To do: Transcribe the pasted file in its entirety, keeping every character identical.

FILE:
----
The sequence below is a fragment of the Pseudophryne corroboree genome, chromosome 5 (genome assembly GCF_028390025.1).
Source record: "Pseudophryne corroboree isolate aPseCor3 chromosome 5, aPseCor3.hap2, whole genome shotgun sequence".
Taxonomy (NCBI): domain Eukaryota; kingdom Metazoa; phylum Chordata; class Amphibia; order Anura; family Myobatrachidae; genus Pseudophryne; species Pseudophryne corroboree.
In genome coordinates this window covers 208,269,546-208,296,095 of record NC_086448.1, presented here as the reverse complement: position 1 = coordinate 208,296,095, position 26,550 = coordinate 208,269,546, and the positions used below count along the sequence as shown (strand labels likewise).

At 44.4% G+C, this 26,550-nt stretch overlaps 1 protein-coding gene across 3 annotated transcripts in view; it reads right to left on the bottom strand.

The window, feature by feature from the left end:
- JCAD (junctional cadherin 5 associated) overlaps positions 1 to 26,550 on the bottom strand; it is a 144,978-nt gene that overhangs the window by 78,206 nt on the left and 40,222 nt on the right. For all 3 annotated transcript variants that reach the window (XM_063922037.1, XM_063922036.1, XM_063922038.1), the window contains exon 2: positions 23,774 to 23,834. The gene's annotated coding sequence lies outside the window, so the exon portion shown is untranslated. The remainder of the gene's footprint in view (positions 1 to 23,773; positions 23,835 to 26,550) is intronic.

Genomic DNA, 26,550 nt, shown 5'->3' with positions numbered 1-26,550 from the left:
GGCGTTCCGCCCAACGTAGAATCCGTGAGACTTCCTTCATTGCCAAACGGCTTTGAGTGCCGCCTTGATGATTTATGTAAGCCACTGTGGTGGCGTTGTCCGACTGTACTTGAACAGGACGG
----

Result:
The sequence below is a fragment of the Pseudophryne corroboree genome, chromosome 5 (genome assembly GCF_028390025.1).
Source record: "Pseudophryne corroboree isolate aPseCor3 chromosome 5, aPseCor3.hap2, whole genome shotgun sequence".
Taxonomy (NCBI): domain Eukaryota; kingdom Metazoa; phylum Chordata; class Amphibia; order Anura; family Myobatrachidae; genus Pseudophryne; species Pseudophryne corroboree.
In genome coordinates this window covers 208,269,546-208,296,095 of record NC_086448.1, presented here as the reverse complement: position 1 = coordinate 208,296,095, position 26,550 = coordinate 208,269,546, and the positions used below count along the sequence as shown (strand labels likewise).

At 44.4% G+C, this 26,550-nt stretch overlaps 1 protein-coding gene across 3 annotated transcripts in view; it reads right to left on the bottom strand.

The window, feature by feature from the left end:
- JCAD (junctional cadherin 5 associated) overlaps positions 1 to 26,550 on the bottom strand; it is a 144,978-nt gene that overhangs the window by 78,206 nt on the left and 40,222 nt on the right. For all 3 annotated transcript variants that reach the window (XM_063922037.1, XM_063922036.1, XM_063922038.1), the window contains exon 2: positions 23,774 to 23,834. The gene's annotated coding sequence lies outside the window, so the exon portion shown is untranslated. The remainder of the gene's footprint in view (positions 1 to 23,773; positions 23,835 to 26,550) is intronic.

Genomic DNA, 26,550 nt, shown 5'->3' with positions numbered 1-26,550 from the left:
GGCGTTCCGCCCAACGTAGAATCCGTGAGACTTCCTTCATTGCCAAACGGCTTTGAGTGCCGCCTTGATGATTTATGTAAGCCACTGTGGTGGCGTTGTCCGACTGTACTTGAACAGGACGG